The use of the so called telephone “bug” in the business environment as a weapon to combat fraud and theft is not new. However, we believe that bugging / covert surveillance are valuable tools in the fight against crime, but are not always considered as an option, because of uncertainty as to their legality. Many of our clients over the years have expressed concern about the “do’s and don’t” in the respect of bugging / covert surveillance. We would like to share with you some of the answers to their questions. FREQUENTLY ASKED QUESTIONS:- Q. Is it legal to bug the phone at my office? A. Yes – but be aware of the following conditions:- The Constitution clearly upholds the right go privacy which includes the right no to have:-

  • Their person or home searched.
  • Their property searched.
  • Their possessions seized.
  • The privacy of their communications infringed. This section applies to a person’s private property and their private communication. The operative word being “private”.

However the interception and Monitoring prohibition Act (1992) as amended (1995) indicated that communications undertaken at an employer’s place of work, and made in connection wit h the work carried out by the employee on behalf of the employer may be intercepted if there is a genuine suspicion of fraud, theft, corruption, bribery, irregularities etc. So, if you are the manager or owner of a business, and you have reasonable grounds to suspect that you are the victim of fraud or theft, and members of your staff, supplies or customers could be involved, you are entitled to take reasonable steps to protect the assets of your business. Note that the employer may not listen to private conversations, but may ask the employee to account for his activities during working hours. REFERENCE:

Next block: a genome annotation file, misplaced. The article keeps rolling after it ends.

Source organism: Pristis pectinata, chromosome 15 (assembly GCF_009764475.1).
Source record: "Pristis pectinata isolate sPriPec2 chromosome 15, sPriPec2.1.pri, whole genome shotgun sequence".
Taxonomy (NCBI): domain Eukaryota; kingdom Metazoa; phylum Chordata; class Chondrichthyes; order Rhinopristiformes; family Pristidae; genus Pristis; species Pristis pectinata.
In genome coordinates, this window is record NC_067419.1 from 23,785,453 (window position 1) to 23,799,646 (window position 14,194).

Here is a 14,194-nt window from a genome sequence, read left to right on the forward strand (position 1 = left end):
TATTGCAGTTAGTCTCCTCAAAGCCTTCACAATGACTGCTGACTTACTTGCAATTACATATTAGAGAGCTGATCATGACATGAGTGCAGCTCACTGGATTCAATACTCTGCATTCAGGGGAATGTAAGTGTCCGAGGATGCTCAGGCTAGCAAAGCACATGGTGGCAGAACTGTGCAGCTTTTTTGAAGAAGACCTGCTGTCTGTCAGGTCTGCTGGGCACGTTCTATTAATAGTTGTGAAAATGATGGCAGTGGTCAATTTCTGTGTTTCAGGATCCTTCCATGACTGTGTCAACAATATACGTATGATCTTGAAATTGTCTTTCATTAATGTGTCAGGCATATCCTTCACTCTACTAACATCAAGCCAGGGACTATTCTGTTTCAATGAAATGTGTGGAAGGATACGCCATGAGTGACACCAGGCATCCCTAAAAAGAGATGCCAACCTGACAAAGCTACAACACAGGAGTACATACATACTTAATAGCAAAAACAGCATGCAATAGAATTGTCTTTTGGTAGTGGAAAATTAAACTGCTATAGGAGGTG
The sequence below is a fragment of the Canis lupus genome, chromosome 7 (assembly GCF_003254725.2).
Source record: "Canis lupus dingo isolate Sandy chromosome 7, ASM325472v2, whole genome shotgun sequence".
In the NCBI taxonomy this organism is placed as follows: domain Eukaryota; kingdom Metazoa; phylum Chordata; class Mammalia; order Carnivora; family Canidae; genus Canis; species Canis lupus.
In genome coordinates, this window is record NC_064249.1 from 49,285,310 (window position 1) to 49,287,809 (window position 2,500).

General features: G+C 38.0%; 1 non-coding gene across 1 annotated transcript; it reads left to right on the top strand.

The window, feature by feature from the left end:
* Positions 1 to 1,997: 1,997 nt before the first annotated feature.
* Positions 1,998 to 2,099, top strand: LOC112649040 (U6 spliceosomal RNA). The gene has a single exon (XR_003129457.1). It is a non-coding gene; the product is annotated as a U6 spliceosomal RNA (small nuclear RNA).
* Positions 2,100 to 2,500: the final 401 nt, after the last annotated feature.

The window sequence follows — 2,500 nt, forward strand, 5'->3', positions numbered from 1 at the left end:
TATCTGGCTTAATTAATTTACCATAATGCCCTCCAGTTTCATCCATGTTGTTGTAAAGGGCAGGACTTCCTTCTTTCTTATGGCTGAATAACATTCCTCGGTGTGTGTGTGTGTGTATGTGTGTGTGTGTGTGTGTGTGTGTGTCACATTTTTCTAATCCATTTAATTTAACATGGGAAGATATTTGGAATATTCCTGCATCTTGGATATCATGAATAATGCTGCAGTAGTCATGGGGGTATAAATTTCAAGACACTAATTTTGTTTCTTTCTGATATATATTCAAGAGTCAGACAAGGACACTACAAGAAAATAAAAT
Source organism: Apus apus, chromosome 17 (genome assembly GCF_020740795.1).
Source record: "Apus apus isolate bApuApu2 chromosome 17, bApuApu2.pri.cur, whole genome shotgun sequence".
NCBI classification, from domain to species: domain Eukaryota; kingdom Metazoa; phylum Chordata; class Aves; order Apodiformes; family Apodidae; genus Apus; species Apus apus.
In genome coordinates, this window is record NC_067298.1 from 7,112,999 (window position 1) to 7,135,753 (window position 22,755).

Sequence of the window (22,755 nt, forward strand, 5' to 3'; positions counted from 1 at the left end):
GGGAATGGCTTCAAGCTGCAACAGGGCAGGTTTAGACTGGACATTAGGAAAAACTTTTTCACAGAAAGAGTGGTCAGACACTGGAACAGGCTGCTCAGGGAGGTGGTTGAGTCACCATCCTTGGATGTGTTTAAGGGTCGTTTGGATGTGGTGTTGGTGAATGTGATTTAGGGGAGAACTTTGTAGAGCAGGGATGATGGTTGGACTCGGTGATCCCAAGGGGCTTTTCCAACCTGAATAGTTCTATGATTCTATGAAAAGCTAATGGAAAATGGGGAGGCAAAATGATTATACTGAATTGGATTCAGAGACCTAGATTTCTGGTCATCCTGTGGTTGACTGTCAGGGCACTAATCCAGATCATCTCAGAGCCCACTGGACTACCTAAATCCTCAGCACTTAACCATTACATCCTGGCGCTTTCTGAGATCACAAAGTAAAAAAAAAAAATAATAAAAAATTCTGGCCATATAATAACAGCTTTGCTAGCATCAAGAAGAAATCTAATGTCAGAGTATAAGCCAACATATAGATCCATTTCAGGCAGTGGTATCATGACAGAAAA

• Protea Technology Ltd and AN Other versus Wainer and Others 1997 BCLR 1225 (w). The court had to decide whether clandestine tape recordings made by the applicant were admissible as evidence, or whether they contravened the interception and monitoring prohibition Act 127 (1997), or were in breach of the respondent’s Constitutional right to privacy.
  • The court found that the parties concerned were interrelated as employer, and employee, and that telephone conversations of the employee relating to the employers business affairs were not “private” and therefore protected under the constitution.
  • NB: The court also held that the employer could not listen to the private conversations of the employee!

Q. Do I have to tell the employee concerned? A. See above. No, not if it is a business phone, on your premises and you suspect a threat to your business. Q. How does the CCMA regard this? A. See above. They will accept evidence received as a result of the bug, provided it is a business phone and you have not listened in to private calls. Q. Can I bug the employee’s home phone? A. No. This would amount to an infringement of their constitutional rights. Q. Am I allowed to bug an office at my business? A. See Above. Yes, if you have a genuine reason to believe that your business is under threat, and could involve the staff concerned. Q. Do I have to tell the employees using that office? A. See above. No, not if you can prove that your business is being compromised. Conclusion: Yes! You may bug phones at your business premises in certain circumstances, as outlined above, but preferably engage the services of professionals when doing so, to stay on the right side of the applicable laws. Contact Justicia Investigations for professional advice.